28 June 2019: There is a need for greater surveillance over large housing finance companies (HFCs) and non-banking financial company (NBFC), the Reserve Bank of India (RBI) said on Thursday in the June 2019 edition of its Financial Stability Report (FSR). It cautioned that any contagion arising from the insolvency of any large NBFC or HFC could result in losses comparable to those caused by the big banks.
It also said contagion losses arising out of a private NBFC or HFC failure shows such losses are dominated by them, as the top five solvency loss-inducing institutions are all HFCs.
Stress tests results for individual NBFCs indicate that under two scenarios of increase in gross non-performing asset (GNPA) ratios, around 8% of companies will not be able to comply with the minimum regulatory capital requirement of 15%, .
Around 13% of them will not be able to comply with the minimum regulatory capital to risk assets ratio (CRAR) norms under the third scenario of stress at three times the standard deviation (SD). The first scenario is that of 0.5 SD, while the second is that of 1 SD.
GNPAs of the NBFC sector as a percentage of total advances increased to 6.6% in 2018-19 from 5.8% in 2017-18. However, the net NPA ratio declined marginally to 3.7% in 2018-19 from 3.8% in 2017-18. As on March 2019, the CRAR of the NBFC sector moderated to 19.3% from 22.8% in March 2018.
The central bank highlighted risks to NBFCs’ credit standards emanating from rapid growth in their exposures to four consumer products — auto loans, home loans, loans against properties and personal loans. “Given the substantial growth rate in exposure to these sectors, a possible concern is dilution in credit standards,” RBI observed, adding, “A look at the evolution in delinquency levels in each of the segments shows that NBFCs as a group have been leading delinquency levels in almost all the sub-segments of consumer credit (except in loans against property where it stands a close second to public-sector banks) when uniform delinquency norm of 90 days past due (dpd) is applied.”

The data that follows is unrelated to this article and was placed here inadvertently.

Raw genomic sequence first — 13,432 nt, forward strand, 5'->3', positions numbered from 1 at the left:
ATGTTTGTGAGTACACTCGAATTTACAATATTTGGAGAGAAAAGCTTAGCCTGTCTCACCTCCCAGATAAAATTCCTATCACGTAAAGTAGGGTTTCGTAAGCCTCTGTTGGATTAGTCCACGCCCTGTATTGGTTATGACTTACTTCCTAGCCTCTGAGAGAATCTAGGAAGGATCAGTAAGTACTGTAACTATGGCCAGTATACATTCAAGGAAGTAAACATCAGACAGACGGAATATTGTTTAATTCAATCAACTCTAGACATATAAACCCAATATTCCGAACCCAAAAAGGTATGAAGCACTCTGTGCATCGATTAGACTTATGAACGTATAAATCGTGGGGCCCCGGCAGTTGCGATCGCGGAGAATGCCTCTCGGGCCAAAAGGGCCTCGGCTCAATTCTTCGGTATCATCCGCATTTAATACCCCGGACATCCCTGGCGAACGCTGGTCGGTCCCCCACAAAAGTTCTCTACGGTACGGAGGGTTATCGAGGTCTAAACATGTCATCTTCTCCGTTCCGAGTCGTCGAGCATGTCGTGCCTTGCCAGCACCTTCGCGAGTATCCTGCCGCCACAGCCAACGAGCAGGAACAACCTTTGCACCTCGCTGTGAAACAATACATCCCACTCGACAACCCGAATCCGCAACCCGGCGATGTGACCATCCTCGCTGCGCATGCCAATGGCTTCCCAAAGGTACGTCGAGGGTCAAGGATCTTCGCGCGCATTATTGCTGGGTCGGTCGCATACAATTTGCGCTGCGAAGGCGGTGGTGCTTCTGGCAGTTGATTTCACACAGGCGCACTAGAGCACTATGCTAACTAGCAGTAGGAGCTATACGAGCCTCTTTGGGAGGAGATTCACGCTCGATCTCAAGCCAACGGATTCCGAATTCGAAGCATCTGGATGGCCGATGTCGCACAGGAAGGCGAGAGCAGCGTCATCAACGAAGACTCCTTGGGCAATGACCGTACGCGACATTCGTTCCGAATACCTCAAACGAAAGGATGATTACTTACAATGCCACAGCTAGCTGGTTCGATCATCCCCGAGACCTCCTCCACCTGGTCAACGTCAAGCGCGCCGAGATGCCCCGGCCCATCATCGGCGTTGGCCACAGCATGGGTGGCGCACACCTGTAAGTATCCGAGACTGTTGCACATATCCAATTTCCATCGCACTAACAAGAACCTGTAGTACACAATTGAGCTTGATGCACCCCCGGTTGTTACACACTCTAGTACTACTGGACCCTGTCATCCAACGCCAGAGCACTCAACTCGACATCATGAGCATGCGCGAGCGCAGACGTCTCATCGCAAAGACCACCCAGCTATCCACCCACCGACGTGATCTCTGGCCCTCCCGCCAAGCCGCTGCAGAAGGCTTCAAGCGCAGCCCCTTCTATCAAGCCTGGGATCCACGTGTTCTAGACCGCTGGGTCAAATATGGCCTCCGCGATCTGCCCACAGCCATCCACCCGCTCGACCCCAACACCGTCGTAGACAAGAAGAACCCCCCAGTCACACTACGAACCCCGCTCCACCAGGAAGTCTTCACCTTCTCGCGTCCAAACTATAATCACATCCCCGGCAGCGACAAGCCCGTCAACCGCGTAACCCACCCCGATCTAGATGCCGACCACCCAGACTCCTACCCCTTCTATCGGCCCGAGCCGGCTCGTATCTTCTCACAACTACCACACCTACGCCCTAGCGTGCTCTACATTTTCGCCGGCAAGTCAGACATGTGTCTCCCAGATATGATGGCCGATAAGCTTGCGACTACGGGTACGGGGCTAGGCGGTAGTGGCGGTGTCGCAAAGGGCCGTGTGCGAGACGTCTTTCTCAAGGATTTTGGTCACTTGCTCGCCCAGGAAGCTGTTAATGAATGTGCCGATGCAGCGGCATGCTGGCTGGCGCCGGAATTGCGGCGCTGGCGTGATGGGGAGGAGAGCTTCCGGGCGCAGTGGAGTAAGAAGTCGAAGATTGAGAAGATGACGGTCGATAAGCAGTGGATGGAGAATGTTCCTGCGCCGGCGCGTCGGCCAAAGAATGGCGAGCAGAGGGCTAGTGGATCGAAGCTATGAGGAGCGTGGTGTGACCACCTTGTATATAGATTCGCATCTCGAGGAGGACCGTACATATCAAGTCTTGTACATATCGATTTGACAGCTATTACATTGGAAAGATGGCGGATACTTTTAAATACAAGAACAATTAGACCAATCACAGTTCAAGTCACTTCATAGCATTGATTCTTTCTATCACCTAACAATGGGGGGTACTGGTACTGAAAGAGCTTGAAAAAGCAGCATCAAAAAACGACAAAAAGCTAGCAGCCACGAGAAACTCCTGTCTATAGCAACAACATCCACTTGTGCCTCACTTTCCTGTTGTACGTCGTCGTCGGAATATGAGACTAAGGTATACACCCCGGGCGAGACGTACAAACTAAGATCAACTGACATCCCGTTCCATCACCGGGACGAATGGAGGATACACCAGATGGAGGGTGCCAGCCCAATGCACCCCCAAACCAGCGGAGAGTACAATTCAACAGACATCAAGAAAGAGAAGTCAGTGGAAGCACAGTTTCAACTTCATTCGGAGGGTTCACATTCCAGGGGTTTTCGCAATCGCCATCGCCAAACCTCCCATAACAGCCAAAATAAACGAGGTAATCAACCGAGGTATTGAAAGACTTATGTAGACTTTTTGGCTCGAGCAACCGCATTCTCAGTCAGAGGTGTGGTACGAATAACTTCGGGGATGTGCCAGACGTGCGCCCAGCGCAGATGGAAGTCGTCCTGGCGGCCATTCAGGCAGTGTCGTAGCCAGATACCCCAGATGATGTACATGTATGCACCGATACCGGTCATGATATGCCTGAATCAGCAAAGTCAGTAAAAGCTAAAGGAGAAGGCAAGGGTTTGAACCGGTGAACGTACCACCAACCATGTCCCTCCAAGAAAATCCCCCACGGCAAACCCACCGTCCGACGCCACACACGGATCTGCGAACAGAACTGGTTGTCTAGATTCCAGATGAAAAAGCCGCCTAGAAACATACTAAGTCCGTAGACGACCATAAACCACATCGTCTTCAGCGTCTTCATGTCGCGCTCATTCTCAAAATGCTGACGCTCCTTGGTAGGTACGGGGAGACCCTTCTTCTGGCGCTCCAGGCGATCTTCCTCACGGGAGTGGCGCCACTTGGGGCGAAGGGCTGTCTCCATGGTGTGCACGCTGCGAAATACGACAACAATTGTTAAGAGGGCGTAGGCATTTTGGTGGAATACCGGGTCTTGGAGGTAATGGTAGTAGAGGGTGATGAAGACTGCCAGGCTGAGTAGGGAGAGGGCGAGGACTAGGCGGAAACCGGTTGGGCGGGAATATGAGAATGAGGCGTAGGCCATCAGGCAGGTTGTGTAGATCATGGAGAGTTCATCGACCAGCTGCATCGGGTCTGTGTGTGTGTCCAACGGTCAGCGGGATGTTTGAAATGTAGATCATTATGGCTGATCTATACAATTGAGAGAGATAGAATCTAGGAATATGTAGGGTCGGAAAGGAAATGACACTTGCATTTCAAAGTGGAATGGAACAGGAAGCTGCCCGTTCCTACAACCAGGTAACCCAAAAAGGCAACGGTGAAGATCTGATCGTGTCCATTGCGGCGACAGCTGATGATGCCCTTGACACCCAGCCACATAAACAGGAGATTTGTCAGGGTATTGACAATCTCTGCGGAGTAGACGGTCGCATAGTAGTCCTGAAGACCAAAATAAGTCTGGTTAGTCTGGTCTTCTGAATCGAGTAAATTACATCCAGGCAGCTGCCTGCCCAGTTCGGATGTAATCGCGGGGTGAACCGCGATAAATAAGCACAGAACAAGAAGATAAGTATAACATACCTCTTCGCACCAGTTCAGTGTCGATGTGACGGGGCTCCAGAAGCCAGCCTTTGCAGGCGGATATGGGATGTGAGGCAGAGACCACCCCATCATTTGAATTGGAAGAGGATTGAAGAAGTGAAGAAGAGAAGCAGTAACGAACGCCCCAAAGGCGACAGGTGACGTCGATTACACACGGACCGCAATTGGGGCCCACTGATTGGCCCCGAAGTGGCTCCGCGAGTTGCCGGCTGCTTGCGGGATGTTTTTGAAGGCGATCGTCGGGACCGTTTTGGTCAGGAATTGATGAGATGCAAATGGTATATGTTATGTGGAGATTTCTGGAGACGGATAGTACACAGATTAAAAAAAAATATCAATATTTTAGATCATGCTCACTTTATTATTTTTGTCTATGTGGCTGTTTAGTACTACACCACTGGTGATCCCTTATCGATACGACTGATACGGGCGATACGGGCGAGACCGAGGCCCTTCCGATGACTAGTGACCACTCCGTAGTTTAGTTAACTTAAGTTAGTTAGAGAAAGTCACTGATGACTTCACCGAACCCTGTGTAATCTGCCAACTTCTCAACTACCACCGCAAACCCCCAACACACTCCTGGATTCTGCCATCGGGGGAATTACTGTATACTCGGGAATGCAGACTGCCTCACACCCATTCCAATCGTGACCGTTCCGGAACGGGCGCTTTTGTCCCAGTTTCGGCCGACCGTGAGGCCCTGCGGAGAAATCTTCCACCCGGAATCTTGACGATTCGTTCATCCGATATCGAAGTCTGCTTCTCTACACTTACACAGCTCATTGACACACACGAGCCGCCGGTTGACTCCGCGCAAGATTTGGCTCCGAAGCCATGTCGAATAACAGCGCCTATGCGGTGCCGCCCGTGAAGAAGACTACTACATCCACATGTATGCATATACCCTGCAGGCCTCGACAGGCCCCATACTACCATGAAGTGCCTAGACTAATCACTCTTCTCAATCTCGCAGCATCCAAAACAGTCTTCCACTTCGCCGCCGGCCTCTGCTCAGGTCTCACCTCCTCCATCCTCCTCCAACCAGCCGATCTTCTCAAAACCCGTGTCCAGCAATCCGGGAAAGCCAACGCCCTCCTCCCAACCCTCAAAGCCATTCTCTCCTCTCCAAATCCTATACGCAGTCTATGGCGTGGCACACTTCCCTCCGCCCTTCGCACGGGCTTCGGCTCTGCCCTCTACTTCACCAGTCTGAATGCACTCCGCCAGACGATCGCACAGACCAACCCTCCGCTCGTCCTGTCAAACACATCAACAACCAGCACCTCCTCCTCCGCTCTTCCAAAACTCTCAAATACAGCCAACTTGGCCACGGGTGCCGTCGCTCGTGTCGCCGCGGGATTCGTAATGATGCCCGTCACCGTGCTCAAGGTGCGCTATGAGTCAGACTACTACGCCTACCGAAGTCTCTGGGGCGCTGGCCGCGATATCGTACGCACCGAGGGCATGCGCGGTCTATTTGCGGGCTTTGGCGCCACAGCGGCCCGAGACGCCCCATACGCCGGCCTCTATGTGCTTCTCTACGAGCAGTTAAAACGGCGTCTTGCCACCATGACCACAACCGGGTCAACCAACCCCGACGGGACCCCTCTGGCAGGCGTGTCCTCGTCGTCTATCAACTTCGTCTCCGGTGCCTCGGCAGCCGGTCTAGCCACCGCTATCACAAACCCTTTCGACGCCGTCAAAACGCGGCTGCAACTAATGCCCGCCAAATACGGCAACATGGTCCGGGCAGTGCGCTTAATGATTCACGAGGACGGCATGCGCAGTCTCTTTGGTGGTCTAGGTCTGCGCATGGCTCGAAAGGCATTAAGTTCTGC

Even as their importance in credit intermediation is growing, recent developments in the domestic financial markets have brought the focus on the NBFC sector, including HFCs, especially with regard to their exposures, quality of assets and asset-liability mismatches (ALM). The liquidity stress in NBFCs reflected in the third quarter of FY19 was due to an increase in funding costs as also difficulties in market access in some cases, the RBI said. “Despite the dip in confidence, better performing NBFCs with strong fundamentals were able to manage their liquidity even though their funding costs moved with market sentiments and risk perceptions,” the central bank added.
In the commercial paper (CP) market, the absolute issuance of CPs by NBFCs has declined sharply relative to its level before defaults by IL&FS entities, RBI said. During the stress period, CP spread of all entities had increased, particularly that of NBFCs, highlighting a reduced risk-appetite for them. Subsequently, the CP spread for NBFCs has reduced and its gap vis-à-vis other issuers has narrowed. “Thus, in a way the IL&FS stress episode brought the NBFC sector under greater market discipline as the better performing companies continued to raise funds while those with ALM and/or asset quality concerns were subjected to higher borrowing costs,” the FSR noted.
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